Both Milliken and Cardinali were excited about their new roles. The shift went into effect before the strategic planning plan was complete, serving as another signal to the network that Milliken and Cardinali were committed to real change and that this strategic plan would be different from other attempts.

Exhibit E: The new division of responsibilities between Milliken and Cardinali Exhibit E: The new division of responsibilities between Milliken and Cardinali

The rest of the management team also required some modification. The initial temptation was to start with the current management team members, identify what individuals would be good at and enjoy, and then modify their positions. The magnitude of National’s role shift, however, suggested that this approach would not suffice; the risk of missing certain positions or responsibilities, and of overlooking the skills and attributes needed for those positions, would be too great. The project team would need to look first at the positions and capabilities that matched the new strategy. Only when those were clear would they consider specific individuals.

The management of CIS National included a vice president of the field, a chief financial officer, a vice president of research, and a vice president of communications. Given the new strategy, each of these roles needed strengthening. All members of the senior management team now would report directly to President Cardinali. Additionally, the project team updated the job descriptions and specifications to reflect the increased demands on these positions. They also added a director of development, in line with National’s increased focus on fundraising.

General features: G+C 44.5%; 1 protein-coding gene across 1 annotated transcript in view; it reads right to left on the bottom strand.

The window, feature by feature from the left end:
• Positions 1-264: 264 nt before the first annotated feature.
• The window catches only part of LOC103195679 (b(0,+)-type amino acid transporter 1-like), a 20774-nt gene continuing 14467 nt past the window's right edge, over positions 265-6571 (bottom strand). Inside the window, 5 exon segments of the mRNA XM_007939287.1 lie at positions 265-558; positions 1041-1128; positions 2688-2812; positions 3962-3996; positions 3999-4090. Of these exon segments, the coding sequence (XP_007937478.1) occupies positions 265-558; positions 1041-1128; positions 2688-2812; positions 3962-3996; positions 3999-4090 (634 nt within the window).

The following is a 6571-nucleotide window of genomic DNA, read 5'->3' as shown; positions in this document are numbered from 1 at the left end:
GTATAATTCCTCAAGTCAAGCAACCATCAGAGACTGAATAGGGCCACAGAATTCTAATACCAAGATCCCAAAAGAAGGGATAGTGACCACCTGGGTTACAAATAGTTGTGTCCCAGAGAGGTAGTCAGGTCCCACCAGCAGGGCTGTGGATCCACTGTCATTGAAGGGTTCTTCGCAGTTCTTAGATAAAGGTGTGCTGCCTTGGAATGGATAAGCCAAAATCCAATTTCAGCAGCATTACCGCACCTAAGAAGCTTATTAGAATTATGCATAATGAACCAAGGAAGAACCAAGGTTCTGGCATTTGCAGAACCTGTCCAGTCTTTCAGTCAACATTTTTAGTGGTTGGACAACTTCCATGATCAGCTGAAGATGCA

In looking at the skills and attributes needed for each of the five positions, Milliken and Cardinali realized that only two of the current employees met the specifications. CIS would need to make three external hires.

Repositioning The National Staff

Aligning National with the new strategy would take more than the management team changes; the entire staff needed to adjust. Currently each national staff member was responsible for specific services, so a local affiliate that needed both training and data collection assistance would have to contact two different people. This arrangement didn’t seem to be working, even before factoring in the major change from local affiliate to state office support. The network survey had revealed that 25 percent of the local affiliates that worked directly with National didn’t even know whom to contact for the services they needed.

This feedback pointed to a more customer-focused approach. Instead of having service-specific staff, each national staff member would be in charge of serving all the support needs of a group of state offices. This configuration not only would reduce confusion, but it also had the potential to make the national staff more accountable for the success of the state offices they served.

Furthermore, the state offices (like the local affiliates) had varying degrees of maturity and success, and therefore had different needs. A new state office like Arizona might require guidance in opening and training new local affiliates, whereas a mature, successful state office like Georgia might need help in attaining national exposure and federal funding. To better serve the varied needs of the state offices, the project team grouped them into three categories according to stage of development: long-standing success; poised for success; just getting going. National staff would tailor their services to each category’s needs.

Reorganizing the National Board